One year ago, Uber announced that they would be releasing a new set of safety and security features designed to protect both riders and drivers. RideCheck, which was one of the most promising features announced, has finally become available for app users in the United States (it is expected to be rolled out to users in other countries in the near future). So, how does Uber's RideCheck actually work?
Essentially, the feature works by tracking your ride to make sure you're safe, especially during long stops. It uses GPS and sensors in your phone, like the accelerometer and gyroscope, to follow along on your ride so it knows where you are and what's going on at all times. RideCheck will notice if you're stopped for a particularly long period of time in the same location, and it can even detect a potential car crash.
When the feature detects something might be wrong, the Uber app essentially checks up on you. Users will receive a notification that asks them if everything is okay, which can be checked by the passenger or the driver. Once a user checks the notification, they'll open a panel with several options: they can hit an emergency button to call 911, quickly call the Uber Safety Line, report a crash, add or change a destination, or share their trip with a friend. In some cases, if you indicate that you need help, a safety team member might even call to check up on you. But if you say everything is fine, the trip continues as normal. Here's a closer look at how it will work:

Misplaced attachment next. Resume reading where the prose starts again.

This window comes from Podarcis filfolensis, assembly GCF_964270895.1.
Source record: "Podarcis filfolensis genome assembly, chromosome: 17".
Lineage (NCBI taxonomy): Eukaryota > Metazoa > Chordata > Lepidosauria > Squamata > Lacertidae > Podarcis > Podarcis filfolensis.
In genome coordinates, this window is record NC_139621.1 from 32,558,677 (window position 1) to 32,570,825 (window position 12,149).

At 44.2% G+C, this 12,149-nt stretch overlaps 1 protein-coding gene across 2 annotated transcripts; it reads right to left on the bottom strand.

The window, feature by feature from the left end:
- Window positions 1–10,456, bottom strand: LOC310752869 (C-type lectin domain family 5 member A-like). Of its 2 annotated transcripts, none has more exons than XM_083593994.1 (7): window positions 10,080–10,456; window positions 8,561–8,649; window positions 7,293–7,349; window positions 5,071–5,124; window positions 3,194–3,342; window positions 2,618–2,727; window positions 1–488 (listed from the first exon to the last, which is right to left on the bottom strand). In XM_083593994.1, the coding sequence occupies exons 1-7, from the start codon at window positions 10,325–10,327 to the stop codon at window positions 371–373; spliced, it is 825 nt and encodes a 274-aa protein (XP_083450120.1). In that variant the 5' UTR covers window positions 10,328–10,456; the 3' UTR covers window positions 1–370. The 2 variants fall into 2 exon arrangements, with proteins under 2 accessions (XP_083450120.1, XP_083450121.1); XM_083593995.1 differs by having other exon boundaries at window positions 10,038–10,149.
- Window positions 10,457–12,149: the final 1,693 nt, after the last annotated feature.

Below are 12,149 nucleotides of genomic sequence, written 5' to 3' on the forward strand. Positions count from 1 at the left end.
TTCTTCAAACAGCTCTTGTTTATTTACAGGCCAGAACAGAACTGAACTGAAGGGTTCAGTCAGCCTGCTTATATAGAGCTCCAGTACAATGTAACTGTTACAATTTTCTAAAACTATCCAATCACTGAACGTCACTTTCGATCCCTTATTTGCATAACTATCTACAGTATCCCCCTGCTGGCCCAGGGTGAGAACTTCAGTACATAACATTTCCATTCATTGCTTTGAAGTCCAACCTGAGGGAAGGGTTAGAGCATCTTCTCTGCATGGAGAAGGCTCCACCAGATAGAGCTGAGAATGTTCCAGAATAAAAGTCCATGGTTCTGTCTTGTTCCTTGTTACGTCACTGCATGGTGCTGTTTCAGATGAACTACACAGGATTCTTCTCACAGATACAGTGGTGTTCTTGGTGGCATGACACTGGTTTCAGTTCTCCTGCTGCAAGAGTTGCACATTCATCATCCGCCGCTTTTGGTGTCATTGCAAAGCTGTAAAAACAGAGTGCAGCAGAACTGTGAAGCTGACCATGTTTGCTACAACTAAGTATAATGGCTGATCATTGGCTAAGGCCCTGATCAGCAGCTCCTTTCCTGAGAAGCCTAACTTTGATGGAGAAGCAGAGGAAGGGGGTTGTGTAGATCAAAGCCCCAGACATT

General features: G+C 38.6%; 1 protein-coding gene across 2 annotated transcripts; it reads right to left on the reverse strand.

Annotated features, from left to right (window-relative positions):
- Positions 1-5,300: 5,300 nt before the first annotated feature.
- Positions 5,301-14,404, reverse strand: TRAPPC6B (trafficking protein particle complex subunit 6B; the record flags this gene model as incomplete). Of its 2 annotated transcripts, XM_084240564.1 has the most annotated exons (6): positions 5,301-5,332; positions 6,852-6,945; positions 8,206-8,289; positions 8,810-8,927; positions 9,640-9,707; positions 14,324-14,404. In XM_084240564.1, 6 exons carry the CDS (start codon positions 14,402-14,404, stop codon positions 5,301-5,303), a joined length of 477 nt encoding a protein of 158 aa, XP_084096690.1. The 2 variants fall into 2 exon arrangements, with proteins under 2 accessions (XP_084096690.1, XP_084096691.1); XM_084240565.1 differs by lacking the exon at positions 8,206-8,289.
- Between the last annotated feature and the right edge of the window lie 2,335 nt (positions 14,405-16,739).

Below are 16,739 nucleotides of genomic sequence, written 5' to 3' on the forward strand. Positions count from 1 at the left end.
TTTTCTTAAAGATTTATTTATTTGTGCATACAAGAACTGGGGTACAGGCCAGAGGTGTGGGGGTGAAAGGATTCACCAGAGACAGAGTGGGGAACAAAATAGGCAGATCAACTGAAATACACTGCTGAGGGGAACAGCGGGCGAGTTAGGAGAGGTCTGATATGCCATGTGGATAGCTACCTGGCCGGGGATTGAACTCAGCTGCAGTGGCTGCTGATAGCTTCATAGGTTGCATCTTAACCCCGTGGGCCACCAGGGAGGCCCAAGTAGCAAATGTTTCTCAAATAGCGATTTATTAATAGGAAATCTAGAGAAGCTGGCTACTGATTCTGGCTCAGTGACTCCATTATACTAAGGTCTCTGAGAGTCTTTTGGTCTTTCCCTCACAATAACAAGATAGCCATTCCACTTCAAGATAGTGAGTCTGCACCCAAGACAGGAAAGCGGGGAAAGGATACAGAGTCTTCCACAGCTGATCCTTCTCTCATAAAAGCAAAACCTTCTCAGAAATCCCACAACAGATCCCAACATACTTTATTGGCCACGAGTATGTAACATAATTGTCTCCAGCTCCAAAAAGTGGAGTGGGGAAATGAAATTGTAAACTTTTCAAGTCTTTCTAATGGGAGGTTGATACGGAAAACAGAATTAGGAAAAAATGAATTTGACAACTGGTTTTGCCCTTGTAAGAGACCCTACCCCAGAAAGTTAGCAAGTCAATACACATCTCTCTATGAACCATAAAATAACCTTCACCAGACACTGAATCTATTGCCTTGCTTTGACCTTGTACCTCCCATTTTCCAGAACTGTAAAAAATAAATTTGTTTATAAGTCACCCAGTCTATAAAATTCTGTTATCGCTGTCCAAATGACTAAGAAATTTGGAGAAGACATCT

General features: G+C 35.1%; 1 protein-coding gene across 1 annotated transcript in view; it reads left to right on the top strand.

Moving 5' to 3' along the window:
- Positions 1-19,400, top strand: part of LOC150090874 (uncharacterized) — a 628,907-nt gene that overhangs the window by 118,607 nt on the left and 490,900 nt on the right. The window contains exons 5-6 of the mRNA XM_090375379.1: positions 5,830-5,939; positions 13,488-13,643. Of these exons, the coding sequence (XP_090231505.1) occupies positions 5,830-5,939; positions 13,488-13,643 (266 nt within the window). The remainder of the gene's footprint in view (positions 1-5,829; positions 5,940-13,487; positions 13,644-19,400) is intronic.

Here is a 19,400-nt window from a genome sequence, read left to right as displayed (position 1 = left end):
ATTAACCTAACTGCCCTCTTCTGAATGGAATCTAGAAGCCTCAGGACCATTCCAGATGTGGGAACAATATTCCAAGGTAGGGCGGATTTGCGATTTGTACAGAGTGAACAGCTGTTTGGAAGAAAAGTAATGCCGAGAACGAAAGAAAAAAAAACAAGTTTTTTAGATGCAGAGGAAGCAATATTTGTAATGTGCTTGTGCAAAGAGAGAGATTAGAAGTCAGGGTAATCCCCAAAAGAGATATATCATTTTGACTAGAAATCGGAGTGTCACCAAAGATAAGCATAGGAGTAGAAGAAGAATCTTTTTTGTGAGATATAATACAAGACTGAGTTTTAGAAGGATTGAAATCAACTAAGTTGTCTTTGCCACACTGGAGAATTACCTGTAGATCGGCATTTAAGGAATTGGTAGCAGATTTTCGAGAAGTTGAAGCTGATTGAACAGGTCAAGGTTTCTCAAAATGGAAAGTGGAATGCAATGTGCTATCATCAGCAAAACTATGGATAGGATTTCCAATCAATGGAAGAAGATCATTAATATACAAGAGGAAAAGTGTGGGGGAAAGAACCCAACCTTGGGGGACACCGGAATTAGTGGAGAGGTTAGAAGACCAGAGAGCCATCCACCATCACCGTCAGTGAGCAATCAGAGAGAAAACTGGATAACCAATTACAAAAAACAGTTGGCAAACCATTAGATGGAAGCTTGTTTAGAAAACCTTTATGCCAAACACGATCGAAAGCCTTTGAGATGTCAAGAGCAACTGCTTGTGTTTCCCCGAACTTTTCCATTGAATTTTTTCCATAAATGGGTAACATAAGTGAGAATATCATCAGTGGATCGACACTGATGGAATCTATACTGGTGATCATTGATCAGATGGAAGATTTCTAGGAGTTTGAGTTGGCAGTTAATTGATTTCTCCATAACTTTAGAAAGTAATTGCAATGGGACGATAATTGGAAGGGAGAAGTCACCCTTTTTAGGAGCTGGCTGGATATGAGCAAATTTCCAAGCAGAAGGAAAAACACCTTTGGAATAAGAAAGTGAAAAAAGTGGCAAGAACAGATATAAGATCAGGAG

Although the feature was announced a year ago, it took a while to go into effect. Uber has stated that they've spent the last year testing and working on RideCheck. According to Mashable, it will eventually be available in other countries, and will "evolve" to cover other situations where you many need assistance or help.
If you're not into the idea of RideCheck, you are able to turn the feature off and opt out of the notifications. And don't worry: even if your driver has it off but you have it on, it will still work for you as it runs independently on each phone.
Of course, the feature isn't perfect. Uber's head of safety products, Sachin Kansal, told Mashable that RideCheck is sometimes triggered by perfectly normal and safe instances, like stopping at a drive-through or even just sitting in really bad traffic. However, during testing in Los Angeles, the company was able to work some of those kinks out by using real-time data to see if your stop was in a very congested zone. As the feature plays out in other states, it will likely continue to be refined and perfected.
And if you prefer Lyft, you can rest easy knowing that the app has its own version of this feature called Smart Trip Check-In, which works basically the same way. It was announced last week.
In theory, RideCheck sounds like a pretty great feature: users may feel safer knowing that the app is keeping an eye on their every move, and knowing that they have a way to get help if necessary. It's certainly a good move towards protecting both riders and drivers.